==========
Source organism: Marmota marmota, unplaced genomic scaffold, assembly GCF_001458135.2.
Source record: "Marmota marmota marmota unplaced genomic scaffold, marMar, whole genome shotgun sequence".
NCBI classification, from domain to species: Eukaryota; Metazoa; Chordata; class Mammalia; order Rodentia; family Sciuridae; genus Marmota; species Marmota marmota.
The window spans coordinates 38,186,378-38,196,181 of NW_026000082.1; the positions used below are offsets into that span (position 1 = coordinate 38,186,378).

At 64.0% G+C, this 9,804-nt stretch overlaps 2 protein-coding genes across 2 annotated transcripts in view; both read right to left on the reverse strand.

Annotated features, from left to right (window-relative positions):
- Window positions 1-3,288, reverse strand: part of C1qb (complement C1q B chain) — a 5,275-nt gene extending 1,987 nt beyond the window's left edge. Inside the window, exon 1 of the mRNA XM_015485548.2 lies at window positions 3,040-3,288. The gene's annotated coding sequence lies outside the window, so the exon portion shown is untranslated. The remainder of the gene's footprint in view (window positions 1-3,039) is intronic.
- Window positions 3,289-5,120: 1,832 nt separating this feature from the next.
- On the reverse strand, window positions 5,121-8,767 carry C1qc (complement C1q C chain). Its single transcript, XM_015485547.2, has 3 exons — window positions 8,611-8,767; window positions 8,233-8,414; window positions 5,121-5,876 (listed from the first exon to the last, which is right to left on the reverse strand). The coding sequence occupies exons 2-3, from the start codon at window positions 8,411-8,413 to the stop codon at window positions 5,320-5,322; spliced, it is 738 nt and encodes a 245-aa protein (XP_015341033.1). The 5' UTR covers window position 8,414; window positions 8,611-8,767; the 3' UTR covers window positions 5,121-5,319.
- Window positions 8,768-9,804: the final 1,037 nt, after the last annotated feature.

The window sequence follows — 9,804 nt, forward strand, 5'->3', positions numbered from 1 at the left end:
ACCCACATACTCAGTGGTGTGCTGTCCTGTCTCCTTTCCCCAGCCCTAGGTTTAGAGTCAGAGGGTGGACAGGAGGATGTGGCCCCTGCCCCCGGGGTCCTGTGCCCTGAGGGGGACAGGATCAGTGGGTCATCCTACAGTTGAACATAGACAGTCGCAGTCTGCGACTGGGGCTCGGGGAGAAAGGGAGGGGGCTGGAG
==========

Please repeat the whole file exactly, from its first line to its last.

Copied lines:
Source organism: Marmota marmota, unplaced genomic scaffold, assembly GCF_001458135.2.
Source record: "Marmota marmota marmota unplaced genomic scaffold, marMar, whole genome shotgun sequence".
NCBI classification, from domain to species: Eukaryota; Metazoa; Chordata; class Mammalia; order Rodentia; family Sciuridae; genus Marmota; species Marmota marmota.
The window spans coordinates 38,186,378-38,196,181 of NW_026000082.1; the positions used below are offsets into that span (position 1 = coordinate 38,186,378).

At 64.0% G+C, this 9,804-nt stretch overlaps 2 protein-coding genes across 2 annotated transcripts in view; both read right to left on the reverse strand.

Annotated features, from left to right (window-relative positions):
- Window positions 1-3,288, reverse strand: part of C1qb (complement C1q B chain) — a 5,275-nt gene extending 1,987 nt beyond the window's left edge. Inside the window, exon 1 of the mRNA XM_015485548.2 lies at window positions 3,040-3,288. The gene's annotated coding sequence lies outside the window, so the exon portion shown is untranslated. The remainder of the gene's footprint in view (window positions 1-3,039) is intronic.
- Window positions 3,289-5,120: 1,832 nt separating this feature from the next.
- On the reverse strand, window positions 5,121-8,767 carry C1qc (complement C1q C chain). Its single transcript, XM_015485547.2, has 3 exons — window positions 8,611-8,767; window positions 8,233-8,414; window positions 5,121-5,876 (listed from the first exon to the last, which is right to left on the reverse strand). The coding sequence occupies exons 2-3, from the start codon at window positions 8,411-8,413 to the stop codon at window positions 5,320-5,322; spliced, it is 738 nt and encodes a 245-aa protein (XP_015341033.1). The 5' UTR covers window position 8,414; window positions 8,611-8,767; the 3' UTR covers window positions 5,121-5,319.
- Window positions 8,768-9,804: the final 1,037 nt, after the last annotated feature.

The window sequence follows — 9,804 nt, forward strand, 5'->3', positions numbered from 1 at the left end:
ACCCACATACTCAGTGGTGTGCTGTCCTGTCTCCTTTCCCCAGCCCTAGGTTTAGAGTCAGAGGGTGGACAGGAGGATGTGGCCCCTGCCCCCGGGGTCCTGTGCCCTGAGGGGGACAGGATCAGTGGGTCATCCTACAGTTGAACATAGACAGTCGCAGTCTGCGACTGGGGCTCGGGGAGAAAGGGAGGGGGCTGGAG